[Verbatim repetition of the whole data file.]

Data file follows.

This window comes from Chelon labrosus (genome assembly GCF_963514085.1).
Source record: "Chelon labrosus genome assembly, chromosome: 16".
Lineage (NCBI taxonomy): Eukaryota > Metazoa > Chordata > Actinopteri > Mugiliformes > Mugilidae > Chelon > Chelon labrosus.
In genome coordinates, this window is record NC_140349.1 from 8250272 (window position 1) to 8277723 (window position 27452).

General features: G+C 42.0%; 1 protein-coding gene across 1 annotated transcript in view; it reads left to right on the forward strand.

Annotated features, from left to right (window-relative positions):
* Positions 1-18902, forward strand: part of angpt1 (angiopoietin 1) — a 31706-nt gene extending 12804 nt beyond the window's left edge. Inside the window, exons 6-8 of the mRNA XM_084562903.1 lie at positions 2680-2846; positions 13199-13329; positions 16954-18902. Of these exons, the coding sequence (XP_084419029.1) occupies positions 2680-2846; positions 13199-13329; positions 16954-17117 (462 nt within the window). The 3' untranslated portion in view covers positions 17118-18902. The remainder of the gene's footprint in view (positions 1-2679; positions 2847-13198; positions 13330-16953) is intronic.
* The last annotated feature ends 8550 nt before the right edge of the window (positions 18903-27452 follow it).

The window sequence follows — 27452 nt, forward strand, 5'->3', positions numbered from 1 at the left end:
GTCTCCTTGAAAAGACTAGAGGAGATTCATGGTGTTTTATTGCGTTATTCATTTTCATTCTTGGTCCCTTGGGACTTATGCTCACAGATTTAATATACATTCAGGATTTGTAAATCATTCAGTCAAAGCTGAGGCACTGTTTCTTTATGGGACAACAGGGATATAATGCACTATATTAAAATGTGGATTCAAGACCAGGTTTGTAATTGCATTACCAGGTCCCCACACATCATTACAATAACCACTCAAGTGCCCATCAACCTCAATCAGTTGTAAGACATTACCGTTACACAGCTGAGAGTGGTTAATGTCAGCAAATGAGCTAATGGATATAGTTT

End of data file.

This window comes from Chelon labrosus (genome assembly GCF_963514085.1).
Source record: "Chelon labrosus genome assembly, chromosome: 16".
Lineage (NCBI taxonomy): Eukaryota > Metazoa > Chordata > Actinopteri > Mugiliformes > Mugilidae > Chelon > Chelon labrosus.
In genome coordinates, this window is record NC_140349.1 from 8250272 (window position 1) to 8277723 (window position 27452).

General features: G+C 42.0%; 1 protein-coding gene across 1 annotated transcript in view; it reads left to right on the forward strand.

Annotated features, from left to right (window-relative positions):
* Positions 1-18902, forward strand: part of angpt1 (angiopoietin 1) — a 31706-nt gene extending 12804 nt beyond the window's left edge. Inside the window, exons 6-8 of the mRNA XM_084562903.1 lie at positions 2680-2846; positions 13199-13329; positions 16954-18902. Of these exons, the coding sequence (XP_084419029.1) occupies positions 2680-2846; positions 13199-13329; positions 16954-17117 (462 nt within the window). The 3' untranslated portion in view covers positions 17118-18902. The remainder of the gene's footprint in view (positions 1-2679; positions 2847-13198; positions 13330-16953) is intronic.
* The last annotated feature ends 8550 nt before the right edge of the window (positions 18903-27452 follow it).

The window sequence follows — 27452 nt, forward strand, 5'->3', positions numbered from 1 at the left end:
GTCTCCTTGAAAAGACTAGAGGAGATTCATGGTGTTTTATTGCGTTATTCATTTTCATTCTTGGTCCCTTGGGACTTATGCTCACAGATTTAATATACATTCAGGATTTGTAAATCATTCAGTCAAAGCTGAGGCACTGTTTCTTTATGGGACAACAGGGATATAATGCACTATATTAAAATGTGGATTCAAGACCAGGTTTGTAATTGCATTACCAGGTCCCCACACATCATTACAATAACCACTCAAGTGCCCATCAACCTCAATCAGTTGTAAGACATTACCGTTACACAGCTGAGAGTGGTTAATGTCAGCAAATGAGCTAATGGATATAGTTT